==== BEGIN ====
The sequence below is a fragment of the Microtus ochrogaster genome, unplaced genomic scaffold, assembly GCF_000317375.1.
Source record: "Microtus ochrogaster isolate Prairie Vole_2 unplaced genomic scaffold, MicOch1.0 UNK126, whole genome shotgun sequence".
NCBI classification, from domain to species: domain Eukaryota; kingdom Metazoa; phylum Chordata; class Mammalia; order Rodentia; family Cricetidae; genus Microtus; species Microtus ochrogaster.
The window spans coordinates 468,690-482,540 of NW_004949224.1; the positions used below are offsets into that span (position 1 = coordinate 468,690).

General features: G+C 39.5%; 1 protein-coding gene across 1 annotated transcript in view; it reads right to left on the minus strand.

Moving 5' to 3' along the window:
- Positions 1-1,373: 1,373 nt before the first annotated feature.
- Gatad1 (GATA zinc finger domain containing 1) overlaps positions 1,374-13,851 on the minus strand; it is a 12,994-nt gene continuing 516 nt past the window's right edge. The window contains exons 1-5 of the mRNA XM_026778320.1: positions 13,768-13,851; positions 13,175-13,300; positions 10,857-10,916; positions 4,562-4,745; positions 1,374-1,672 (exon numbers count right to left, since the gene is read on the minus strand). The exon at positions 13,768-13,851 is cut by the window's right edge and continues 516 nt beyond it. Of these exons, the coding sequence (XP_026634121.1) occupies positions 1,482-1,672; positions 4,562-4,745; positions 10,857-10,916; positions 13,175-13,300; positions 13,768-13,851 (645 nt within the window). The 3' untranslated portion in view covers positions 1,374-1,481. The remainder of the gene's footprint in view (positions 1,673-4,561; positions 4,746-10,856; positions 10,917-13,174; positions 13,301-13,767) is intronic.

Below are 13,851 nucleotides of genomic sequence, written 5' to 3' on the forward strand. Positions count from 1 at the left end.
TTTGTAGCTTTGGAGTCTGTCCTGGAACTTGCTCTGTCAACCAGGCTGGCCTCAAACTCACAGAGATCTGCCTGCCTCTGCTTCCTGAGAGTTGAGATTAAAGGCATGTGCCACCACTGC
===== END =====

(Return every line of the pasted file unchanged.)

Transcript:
The sequence below is a fragment of the Microtus ochrogaster genome, unplaced genomic scaffold, assembly GCF_000317375.1.
Source record: "Microtus ochrogaster isolate Prairie Vole_2 unplaced genomic scaffold, MicOch1.0 UNK126, whole genome shotgun sequence".
NCBI classification, from domain to species: domain Eukaryota; kingdom Metazoa; phylum Chordata; class Mammalia; order Rodentia; family Cricetidae; genus Microtus; species Microtus ochrogaster.
The window spans coordinates 468,690-482,540 of NW_004949224.1; the positions used below are offsets into that span (position 1 = coordinate 468,690).

General features: G+C 39.5%; 1 protein-coding gene across 1 annotated transcript in view; it reads right to left on the minus strand.

Moving 5' to 3' along the window:
- Positions 1-1,373: 1,373 nt before the first annotated feature.
- Gatad1 (GATA zinc finger domain containing 1) overlaps positions 1,374-13,851 on the minus strand; it is a 12,994-nt gene continuing 516 nt past the window's right edge. The window contains exons 1-5 of the mRNA XM_026778320.1: positions 13,768-13,851; positions 13,175-13,300; positions 10,857-10,916; positions 4,562-4,745; positions 1,374-1,672 (exon numbers count right to left, since the gene is read on the minus strand). The exon at positions 13,768-13,851 is cut by the window's right edge and continues 516 nt beyond it. Of these exons, the coding sequence (XP_026634121.1) occupies positions 1,482-1,672; positions 4,562-4,745; positions 10,857-10,916; positions 13,175-13,300; positions 13,768-13,851 (645 nt within the window). The 3' untranslated portion in view covers positions 1,374-1,481. The remainder of the gene's footprint in view (positions 1,673-4,561; positions 4,746-10,856; positions 10,917-13,174; positions 13,301-13,767) is intronic.

Below are 13,851 nucleotides of genomic sequence, written 5' to 3' on the forward strand. Positions count from 1 at the left end.
TTTGTAGCTTTGGAGTCTGTCCTGGAACTTGCTCTGTCAACCAGGCTGGCCTCAAACTCACAGAGATCTGCCTGCCTCTGCTTCCTGAGAGTTGAGATTAAAGGCATGTGCCACCACTGC